ER doc provides rules for safe sledding

Posted February 1, 2010

— Patients have been showing up in area hospital emergency rooms since Saturday with sledding-related injuries, physicians said Monday.

The injuries go beyond bumps and bruises to include blunt trauma injuries, some of which are life-threatening, they said.

ATV Sledding Sledding no-nos include towing, standing

"(We've seen) very severe brain injury, and then we've had internal injuries, including splenic – or spleen – injuries as well as kidney injuries," said Dr. Osi Udekwu, WakeMed's medical director of trauma and general surgery.

Rex Hospital reported 29 sledding-related injuries from early Saturday through Monday evening. None of the patients, who ranged in age from 4 to 68, was admitted, a spokeswoman said.

Matthew Becker, 14, ended up in WakeMed with a compound fracture above his ankle because he was sledding Sunday while standing on a boogie board instead of sitting down. He said his trouble started when he lost his balance and tried to avoid falling on his head.

"I tried to catch myself with my foot, and it went back and hit the back of my leg," said Becker, who has several screws in his ankle and a cast on his entire right leg.

Udekwu said the patients he's seen over the weekend helped him build a list for sledding safety.

"Towing by motorized device is always inappropriate," he said.

Several visitors sent in photos and videos of themselves or their neighbors using pickup trucks or all-terrain vehicles to tow people on sleds, in flat-bottom boats or on boogie boards.

Udekwu also advised sledders to avoid slopes where there are physical obstructions, such as fire hydrants, parked cars and posts. One Johnston County woman was airlifted to WakeMed on Saturday when her sled slammed into a pole.

Sledders also should use only approved devices for the activity – not boogie boards – and people should be able to steer the sleds, he said.

"You should never sled with your head as the leading device, no matter what you're on," he said.

Udekwu said people should wear helmets while sledding, just as they would on a bike, roller skates or skis.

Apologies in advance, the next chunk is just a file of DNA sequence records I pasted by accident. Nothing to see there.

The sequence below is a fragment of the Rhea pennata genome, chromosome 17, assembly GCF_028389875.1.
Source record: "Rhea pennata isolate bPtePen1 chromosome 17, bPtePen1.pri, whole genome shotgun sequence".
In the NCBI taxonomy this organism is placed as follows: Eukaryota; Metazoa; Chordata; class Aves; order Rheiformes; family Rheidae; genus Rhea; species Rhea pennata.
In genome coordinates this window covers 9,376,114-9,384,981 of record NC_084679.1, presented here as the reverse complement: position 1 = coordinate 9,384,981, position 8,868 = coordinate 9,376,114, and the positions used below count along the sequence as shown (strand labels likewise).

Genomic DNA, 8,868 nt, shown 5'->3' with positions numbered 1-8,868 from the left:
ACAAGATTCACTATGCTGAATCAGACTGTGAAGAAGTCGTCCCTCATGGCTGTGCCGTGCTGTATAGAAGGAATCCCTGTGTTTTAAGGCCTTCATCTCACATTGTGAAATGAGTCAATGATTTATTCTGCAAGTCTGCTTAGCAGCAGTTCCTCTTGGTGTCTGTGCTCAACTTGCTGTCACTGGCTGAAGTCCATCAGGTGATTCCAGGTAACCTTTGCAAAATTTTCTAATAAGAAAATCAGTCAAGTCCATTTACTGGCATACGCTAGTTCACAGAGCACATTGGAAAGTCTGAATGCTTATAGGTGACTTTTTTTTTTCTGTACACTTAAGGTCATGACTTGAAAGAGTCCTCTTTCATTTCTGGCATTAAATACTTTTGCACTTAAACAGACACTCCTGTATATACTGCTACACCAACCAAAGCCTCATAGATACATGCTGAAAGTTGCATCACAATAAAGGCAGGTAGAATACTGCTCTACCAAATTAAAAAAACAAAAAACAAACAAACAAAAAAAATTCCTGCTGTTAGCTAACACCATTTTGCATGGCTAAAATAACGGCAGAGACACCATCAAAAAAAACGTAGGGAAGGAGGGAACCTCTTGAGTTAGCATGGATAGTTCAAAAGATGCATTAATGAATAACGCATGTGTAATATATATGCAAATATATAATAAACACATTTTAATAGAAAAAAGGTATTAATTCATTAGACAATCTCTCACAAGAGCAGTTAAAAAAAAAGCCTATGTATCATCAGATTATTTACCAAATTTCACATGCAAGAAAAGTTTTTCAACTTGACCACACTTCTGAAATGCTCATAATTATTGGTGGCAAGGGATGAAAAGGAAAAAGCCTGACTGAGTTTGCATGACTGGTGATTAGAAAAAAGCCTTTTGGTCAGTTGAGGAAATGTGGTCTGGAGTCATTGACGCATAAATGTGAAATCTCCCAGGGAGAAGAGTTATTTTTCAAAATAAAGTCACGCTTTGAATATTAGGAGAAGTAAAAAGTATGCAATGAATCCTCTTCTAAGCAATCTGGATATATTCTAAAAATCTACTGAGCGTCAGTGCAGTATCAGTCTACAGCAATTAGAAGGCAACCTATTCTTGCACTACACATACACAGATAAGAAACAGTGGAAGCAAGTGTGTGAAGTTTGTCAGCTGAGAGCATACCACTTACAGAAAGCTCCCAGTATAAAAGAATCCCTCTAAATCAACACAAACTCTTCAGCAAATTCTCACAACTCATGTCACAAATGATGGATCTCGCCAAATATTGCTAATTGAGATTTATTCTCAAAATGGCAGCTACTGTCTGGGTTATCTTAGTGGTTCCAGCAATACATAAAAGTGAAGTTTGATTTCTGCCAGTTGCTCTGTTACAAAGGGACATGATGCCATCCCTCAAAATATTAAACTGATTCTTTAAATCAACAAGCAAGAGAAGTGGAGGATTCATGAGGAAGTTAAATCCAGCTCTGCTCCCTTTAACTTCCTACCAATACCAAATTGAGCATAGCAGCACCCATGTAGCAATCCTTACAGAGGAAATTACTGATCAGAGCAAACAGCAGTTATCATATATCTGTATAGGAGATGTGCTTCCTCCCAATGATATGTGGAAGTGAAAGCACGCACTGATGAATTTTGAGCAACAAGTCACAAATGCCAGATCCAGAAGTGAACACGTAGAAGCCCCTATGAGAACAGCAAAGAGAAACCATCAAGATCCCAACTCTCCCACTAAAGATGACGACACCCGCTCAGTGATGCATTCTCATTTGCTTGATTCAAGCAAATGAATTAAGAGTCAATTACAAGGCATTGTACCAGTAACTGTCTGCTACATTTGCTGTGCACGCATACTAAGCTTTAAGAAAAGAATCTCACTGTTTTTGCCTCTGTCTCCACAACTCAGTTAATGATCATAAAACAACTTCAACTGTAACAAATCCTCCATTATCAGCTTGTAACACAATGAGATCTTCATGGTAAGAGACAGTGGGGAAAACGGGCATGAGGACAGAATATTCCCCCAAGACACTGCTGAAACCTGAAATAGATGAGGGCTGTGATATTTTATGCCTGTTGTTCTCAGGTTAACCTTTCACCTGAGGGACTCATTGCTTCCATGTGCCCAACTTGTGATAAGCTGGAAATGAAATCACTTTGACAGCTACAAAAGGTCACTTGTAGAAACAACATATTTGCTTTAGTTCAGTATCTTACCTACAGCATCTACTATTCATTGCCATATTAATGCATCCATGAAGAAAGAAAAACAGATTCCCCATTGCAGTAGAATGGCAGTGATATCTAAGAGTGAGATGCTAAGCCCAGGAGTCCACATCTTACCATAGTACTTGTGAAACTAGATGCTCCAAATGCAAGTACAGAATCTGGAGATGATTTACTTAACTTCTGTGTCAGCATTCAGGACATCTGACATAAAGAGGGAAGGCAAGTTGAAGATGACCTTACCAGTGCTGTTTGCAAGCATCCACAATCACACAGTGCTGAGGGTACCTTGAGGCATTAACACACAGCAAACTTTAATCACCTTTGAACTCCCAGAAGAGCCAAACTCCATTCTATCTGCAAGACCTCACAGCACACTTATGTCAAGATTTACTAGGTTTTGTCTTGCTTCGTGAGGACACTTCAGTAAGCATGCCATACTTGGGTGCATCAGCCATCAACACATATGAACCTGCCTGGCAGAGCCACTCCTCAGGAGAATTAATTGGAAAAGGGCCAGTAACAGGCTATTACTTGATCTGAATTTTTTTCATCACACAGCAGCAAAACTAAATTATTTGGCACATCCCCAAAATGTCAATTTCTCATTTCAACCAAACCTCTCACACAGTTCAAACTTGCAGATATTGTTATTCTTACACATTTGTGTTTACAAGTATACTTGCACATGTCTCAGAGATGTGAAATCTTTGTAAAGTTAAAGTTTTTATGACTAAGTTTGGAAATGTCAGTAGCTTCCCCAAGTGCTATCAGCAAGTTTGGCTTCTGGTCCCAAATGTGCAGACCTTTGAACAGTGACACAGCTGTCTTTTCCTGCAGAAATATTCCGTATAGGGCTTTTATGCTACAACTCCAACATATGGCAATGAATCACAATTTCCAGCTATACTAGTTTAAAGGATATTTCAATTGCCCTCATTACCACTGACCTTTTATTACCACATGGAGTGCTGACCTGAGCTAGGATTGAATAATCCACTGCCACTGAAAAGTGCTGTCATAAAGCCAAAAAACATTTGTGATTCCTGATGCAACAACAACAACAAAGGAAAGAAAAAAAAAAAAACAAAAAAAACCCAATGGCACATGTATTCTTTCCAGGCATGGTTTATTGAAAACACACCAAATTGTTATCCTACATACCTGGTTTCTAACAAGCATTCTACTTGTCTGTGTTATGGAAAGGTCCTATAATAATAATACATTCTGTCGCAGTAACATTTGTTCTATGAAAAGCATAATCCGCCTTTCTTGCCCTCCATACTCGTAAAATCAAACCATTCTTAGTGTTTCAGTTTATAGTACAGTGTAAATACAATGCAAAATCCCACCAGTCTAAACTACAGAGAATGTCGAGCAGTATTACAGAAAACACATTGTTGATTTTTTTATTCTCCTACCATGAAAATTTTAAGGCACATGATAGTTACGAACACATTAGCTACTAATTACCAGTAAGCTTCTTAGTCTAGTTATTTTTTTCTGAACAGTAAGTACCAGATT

Adults should always supervise children who are sledding, he said.

"There should be both an adult at the top and bottom of the slope," he said, adding that adults need to block access to traffic if children are sledding down neighborhood streets.

Becker added one more rule for fun in the snow: "Listen to your parents."


This story is closed for comments.

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  • Lab mom Feb 2, 2010

    You know,I have to say we let our daughter (8 Yrs old) ride all day Sunday with no helmet and I never thought twice until yesterday when our Grandmother fussed at us. She was pulled by a gator. Helmets should have been worn and I am lucky she did not get hurt. Great article WRAL. We will be more responsible next time.

  • mulecitybabe Feb 2, 2010

    Why don't parents just slap a helmet on their kid's head when they pop out of the birth canal? Or go ahead and have them applied in utero? I'm glad I was born when kids were allowed to be kids. Amazing I managed to live.

  • jkca Feb 2, 2010

    The helmets will be used next time my kids go sledding. If they don't like it, they won't sled. Good article.

  • Nunya123 Feb 1, 2010

    Who would have thought that if you used common sense you'd lessen the chance of injury. Too bad it actually takes a news story for some people to understand that. Of course, since they didn't cover every possible situation, they can use WRAL and this doctor as a scapegoat now if they decide to sled down interstate 40.

  • kittiboo Feb 1, 2010

    I don't think he meant block traffic. He meant blocking the KIDS from going INTO the traffic. Which should be common sense.

  • nandud Feb 1, 2010

    You're right, vaulter. Just as kids aren't supposed to play in cul-de-sacs. What is up with people? It's a road for traffic.

  • vaulter Feb 1, 2010

    You do NOT have the right to block access to traffic on a public or neighborhood road! A citizen does not have the authority to just randomly close a road for ANY reason, including sledding.